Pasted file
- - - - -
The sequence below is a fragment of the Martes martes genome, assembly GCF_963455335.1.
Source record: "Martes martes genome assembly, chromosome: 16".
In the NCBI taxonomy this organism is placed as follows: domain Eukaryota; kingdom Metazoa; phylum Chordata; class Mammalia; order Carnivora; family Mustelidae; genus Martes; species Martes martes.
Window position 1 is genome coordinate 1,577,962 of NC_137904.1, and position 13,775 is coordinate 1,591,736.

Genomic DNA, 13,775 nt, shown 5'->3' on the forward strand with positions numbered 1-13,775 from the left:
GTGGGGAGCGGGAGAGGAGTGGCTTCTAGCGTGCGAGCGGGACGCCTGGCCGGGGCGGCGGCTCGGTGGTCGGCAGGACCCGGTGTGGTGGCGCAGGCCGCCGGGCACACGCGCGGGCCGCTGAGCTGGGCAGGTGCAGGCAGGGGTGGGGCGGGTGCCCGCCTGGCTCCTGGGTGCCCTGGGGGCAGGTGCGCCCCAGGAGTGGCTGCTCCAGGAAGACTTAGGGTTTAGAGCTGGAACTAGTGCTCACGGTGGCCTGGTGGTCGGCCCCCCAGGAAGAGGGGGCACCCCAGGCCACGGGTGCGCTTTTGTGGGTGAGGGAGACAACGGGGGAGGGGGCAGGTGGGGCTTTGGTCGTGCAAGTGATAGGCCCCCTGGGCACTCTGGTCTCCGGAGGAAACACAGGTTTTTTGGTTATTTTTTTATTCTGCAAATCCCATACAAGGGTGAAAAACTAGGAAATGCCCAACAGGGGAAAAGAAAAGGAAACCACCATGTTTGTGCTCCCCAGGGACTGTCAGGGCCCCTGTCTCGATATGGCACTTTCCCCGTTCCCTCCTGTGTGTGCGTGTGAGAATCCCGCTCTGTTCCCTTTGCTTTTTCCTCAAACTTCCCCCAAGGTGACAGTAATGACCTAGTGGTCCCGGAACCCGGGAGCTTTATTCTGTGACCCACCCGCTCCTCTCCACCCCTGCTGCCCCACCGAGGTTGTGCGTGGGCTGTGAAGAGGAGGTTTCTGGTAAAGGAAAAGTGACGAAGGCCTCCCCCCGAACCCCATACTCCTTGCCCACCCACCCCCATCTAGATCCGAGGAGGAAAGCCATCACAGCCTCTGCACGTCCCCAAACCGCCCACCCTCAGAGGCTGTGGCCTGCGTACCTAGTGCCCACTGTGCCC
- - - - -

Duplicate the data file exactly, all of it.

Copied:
The sequence below is a fragment of the Martes martes genome, assembly GCF_963455335.1.
Source record: "Martes martes genome assembly, chromosome: 16".
In the NCBI taxonomy this organism is placed as follows: domain Eukaryota; kingdom Metazoa; phylum Chordata; class Mammalia; order Carnivora; family Mustelidae; genus Martes; species Martes martes.
Window position 1 is genome coordinate 1,577,962 of NC_137904.1, and position 13,775 is coordinate 1,591,736.

Genomic DNA, 13,775 nt, shown 5'->3' on the forward strand with positions numbered 1-13,775 from the left:
GTGGGGAGCGGGAGAGGAGTGGCTTCTAGCGTGCGAGCGGGACGCCTGGCCGGGGCGGCGGCTCGGTGGTCGGCAGGACCCGGTGTGGTGGCGCAGGCCGCCGGGCACACGCGCGGGCCGCTGAGCTGGGCAGGTGCAGGCAGGGGTGGGGCGGGTGCCCGCCTGGCTCCTGGGTGCCCTGGGGGCAGGTGCGCCCCAGGAGTGGCTGCTCCAGGAAGACTTAGGGTTTAGAGCTGGAACTAGTGCTCACGGTGGCCTGGTGGTCGGCCCCCCAGGAAGAGGGGGCACCCCAGGCCACGGGTGCGCTTTTGTGGGTGAGGGAGACAACGGGGGAGGGGGCAGGTGGGGCTTTGGTCGTGCAAGTGATAGGCCCCCTGGGCACTCTGGTCTCCGGAGGAAACACAGGTTTTTTGGTTATTTTTTTATTCTGCAAATCCCATACAAGGGTGAAAAACTAGGAAATGCCCAACAGGGGAAAAGAAAAGGAAACCACCATGTTTGTGCTCCCCAGGGACTGTCAGGGCCCCTGTCTCGATATGGCACTTTCCCCGTTCCCTCCTGTGTGTGCGTGTGAGAATCCCGCTCTGTTCCCTTTGCTTTTTCCTCAAACTTCCCCCAAGGTGACAGTAATGACCTAGTGGTCCCGGAACCCGGGAGCTTTATTCTGTGACCCACCCGCTCCTCTCCACCCCTGCTGCCCCACCGAGGTTGTGCGTGGGCTGTGAAGAGGAGGTTTCTGGTAAAGGAAAAGTGACGAAGGCCTCCCCCCGAACCCCATACTCCTTGCCCACCCACCCCCATCTAGATCCGAGGAGGAAAGCCATCACAGCCTCTGCACGTCCCCAAACCGCCCACCCTCAGAGGCTGTGGCCTGCGTACCTAGTGCCCACTGTGCCC